Jon Henry
Just a quick update.

Saturday I killed deer #7 for the season with the Tac15 and Rocket Steelhead XL mechanicals.

I can't seem to help myself, and am constantly waiting for chip-shots.
It's not much of a long-range accuracy test when you're shooting almost everything inside 16 yards. :rolleyes:

I'm gonna have to screw up the courage to take a 30-yard shot one of these days.

Still, it does not appear that the heads are opening prematurely and the blades are staying on for the most part. I'm getting the blade-breakage after they go through the deer and impact the ground. I.E. the exit holes all have all had 3-blade cuts, even on the bigger animals.
Hi Twanger,
Let's face it, long range accuracy is a nice thing, but it sucks compared to being able to take your game at under 20 yards. If you can get within under twenty yards all or most of the time, I wouldn't worry about the long range performance.

Now for those who like to hunt farm land or open pastures, it probably is a good idea to set up for longer shots, but if given a choice, I'd take the chip shot every time since it puts more meat on the table consistently.

Worst case scenario is you'll need to invest in a few packs of extra blades.


At the beginning of the season I bought ten 3-packs of replacement blades and I've got about a dozen broadheads. Bent one ferrule on a rock (after passing through the deer) but the other 6 that were used this year are still ok.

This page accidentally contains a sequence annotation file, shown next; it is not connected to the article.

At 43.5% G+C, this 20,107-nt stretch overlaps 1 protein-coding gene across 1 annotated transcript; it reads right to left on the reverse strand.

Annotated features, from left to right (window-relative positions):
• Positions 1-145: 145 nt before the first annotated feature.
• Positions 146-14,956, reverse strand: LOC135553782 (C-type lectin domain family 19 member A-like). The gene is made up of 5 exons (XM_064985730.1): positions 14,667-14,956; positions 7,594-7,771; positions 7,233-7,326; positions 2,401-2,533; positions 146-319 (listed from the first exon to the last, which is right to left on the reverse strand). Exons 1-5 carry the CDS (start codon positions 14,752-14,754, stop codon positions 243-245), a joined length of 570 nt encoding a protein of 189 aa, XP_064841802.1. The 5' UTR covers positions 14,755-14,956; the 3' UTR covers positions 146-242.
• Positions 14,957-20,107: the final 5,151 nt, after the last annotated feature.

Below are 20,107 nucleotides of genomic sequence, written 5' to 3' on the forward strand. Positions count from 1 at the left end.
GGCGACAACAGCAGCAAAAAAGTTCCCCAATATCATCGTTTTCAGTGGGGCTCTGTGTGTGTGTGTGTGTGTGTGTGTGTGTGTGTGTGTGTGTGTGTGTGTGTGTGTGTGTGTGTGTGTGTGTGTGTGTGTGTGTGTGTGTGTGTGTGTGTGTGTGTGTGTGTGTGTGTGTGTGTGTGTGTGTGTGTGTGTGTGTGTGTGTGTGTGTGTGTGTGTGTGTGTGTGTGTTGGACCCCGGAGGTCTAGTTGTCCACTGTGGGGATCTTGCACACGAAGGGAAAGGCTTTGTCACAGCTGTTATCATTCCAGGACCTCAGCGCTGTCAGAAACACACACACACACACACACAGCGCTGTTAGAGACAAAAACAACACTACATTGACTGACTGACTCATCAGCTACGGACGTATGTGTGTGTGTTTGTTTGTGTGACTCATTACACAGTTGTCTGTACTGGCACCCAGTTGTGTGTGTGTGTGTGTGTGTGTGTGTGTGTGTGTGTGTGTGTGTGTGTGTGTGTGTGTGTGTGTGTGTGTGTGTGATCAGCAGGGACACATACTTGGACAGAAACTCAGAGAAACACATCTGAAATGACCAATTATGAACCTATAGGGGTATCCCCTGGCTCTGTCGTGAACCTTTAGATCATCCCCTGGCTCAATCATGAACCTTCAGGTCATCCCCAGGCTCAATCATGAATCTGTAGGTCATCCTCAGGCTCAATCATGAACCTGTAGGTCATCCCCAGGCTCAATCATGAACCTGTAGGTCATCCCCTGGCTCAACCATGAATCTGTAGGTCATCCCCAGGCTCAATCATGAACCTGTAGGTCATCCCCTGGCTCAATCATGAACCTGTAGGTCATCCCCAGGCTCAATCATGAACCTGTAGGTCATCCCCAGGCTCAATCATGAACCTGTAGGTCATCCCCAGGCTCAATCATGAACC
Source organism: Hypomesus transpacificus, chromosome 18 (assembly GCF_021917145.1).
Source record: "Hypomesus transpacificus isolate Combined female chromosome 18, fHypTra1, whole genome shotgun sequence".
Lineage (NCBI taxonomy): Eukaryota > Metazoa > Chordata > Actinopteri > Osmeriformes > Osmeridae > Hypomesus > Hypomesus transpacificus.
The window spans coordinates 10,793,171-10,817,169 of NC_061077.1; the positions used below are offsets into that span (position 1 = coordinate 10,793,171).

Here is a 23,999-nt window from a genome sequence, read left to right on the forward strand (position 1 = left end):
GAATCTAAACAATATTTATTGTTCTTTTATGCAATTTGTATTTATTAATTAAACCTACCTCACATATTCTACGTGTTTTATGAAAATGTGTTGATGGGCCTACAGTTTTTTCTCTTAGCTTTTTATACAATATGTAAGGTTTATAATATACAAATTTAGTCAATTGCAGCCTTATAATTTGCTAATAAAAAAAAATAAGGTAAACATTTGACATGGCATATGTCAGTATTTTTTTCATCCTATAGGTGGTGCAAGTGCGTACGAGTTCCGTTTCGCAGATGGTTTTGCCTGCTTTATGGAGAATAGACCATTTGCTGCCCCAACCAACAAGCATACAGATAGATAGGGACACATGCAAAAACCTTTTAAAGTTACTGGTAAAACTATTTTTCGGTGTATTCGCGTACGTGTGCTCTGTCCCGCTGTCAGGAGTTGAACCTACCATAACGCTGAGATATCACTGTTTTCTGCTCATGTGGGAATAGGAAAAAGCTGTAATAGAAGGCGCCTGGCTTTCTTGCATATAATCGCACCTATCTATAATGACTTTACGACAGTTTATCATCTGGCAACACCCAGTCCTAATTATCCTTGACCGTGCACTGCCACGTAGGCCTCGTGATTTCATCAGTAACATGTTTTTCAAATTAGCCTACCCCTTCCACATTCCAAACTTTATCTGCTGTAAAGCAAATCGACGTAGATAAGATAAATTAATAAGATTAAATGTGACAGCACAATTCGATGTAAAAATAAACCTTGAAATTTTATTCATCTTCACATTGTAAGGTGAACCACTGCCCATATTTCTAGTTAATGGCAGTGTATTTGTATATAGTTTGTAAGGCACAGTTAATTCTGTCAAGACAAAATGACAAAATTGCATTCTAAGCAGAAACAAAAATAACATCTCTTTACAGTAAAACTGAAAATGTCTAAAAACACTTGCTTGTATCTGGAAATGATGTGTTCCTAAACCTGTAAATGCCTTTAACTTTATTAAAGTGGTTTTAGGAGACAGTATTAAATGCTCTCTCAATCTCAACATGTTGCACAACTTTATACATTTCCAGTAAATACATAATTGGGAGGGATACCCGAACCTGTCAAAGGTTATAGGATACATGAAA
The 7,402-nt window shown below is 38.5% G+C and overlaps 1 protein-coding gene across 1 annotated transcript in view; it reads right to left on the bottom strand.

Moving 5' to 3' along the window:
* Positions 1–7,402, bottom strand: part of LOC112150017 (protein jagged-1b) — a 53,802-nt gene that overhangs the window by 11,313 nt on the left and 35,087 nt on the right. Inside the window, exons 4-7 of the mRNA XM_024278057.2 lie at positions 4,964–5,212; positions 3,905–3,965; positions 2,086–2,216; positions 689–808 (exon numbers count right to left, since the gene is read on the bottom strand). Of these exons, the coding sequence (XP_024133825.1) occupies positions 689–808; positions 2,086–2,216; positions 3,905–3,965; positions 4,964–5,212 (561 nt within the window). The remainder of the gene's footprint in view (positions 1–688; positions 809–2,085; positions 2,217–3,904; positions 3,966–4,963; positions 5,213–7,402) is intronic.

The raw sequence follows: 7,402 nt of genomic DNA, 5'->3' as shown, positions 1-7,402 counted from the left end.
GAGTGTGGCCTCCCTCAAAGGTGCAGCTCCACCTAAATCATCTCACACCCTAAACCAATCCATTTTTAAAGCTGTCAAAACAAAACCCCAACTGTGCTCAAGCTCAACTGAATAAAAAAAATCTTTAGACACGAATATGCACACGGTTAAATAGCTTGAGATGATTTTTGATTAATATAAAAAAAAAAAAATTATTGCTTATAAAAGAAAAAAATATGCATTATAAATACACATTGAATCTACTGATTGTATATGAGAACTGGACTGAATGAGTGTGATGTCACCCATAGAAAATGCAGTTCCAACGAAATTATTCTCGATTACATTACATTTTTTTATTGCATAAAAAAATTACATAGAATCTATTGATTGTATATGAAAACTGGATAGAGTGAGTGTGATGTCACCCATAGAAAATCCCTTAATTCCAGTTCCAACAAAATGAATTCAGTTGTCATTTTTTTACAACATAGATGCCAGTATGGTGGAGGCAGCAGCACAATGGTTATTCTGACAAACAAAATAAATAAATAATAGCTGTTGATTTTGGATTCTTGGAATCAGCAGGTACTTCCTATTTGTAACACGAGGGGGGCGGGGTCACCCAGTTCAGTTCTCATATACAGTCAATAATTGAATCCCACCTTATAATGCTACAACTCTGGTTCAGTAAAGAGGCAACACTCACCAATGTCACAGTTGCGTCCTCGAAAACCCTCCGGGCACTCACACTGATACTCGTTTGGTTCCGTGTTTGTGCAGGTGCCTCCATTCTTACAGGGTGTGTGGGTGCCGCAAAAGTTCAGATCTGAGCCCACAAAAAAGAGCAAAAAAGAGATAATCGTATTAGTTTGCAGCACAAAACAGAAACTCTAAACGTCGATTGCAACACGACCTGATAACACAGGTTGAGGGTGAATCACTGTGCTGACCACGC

At this consumption rate the spare blade supply may not last the whole season.:D

The reaction of deer to the shot still baffles me. The little 50-lb doe I shot on Saturday made it about 80 yards. The 125lb buck I shot last Wednesday only made it only 50 yards. The shots were danged near identical. I figure the bigger deer would run further, but it was the other way around. There's just no telling. My only explanation is that a broadhead passing through a deer is a VERY complicated event from a cardiovascular perspective, and the results you get have wide error-bars.
Hi Twanger,
I completely agree with your thoughts.

Since broadheads perform a surgical slicing that should be so clean, that it even prevents the brain from sending signals to the body to release coagulation enzymes into the blood stream, it's hard to tell what any given animal is going to do or how they'll react to the hit.

With a bullet from a gun it's all about shock to the animals system that kills them.

I'm not sure if you've ever sharpened the blades of your broadheads after taking them out of the packages, but I spend some time sharpening and then leather stropping each blade prior to use on my heads. When I say they are sharp, they are at least as sharp as a brand new razor blade and yes you can easily shave with them.

I use two 3" x 8" DMT diamond stones, 1 Fine and 1 Extra Fine and then finish with a leather strop that is made by mounting a piece of raw leather to a block of wood that is equal size to the DMT Diamond Stones. Several strokes on each of these instruments will produce a surgical finish on anything that cuts.

I can send you a link to an excellent u-tube on the subject if your interested.

Anyway, it sounds like you're doing pretty well with what you're using, but the sharper your blades the faster the bleed out without alarming the animal. I've seen an arrow pass straight through a deer and the deer just stand in place, shack for several seconds and then just pile up in place, never realizing that it was ever hit.

Jon - I'm always interested in learning. This stuff just fascinates me.
I'd love to see the u-tube video.

I generally don't sharpen blades right out of the package, but always do if using a blade over again.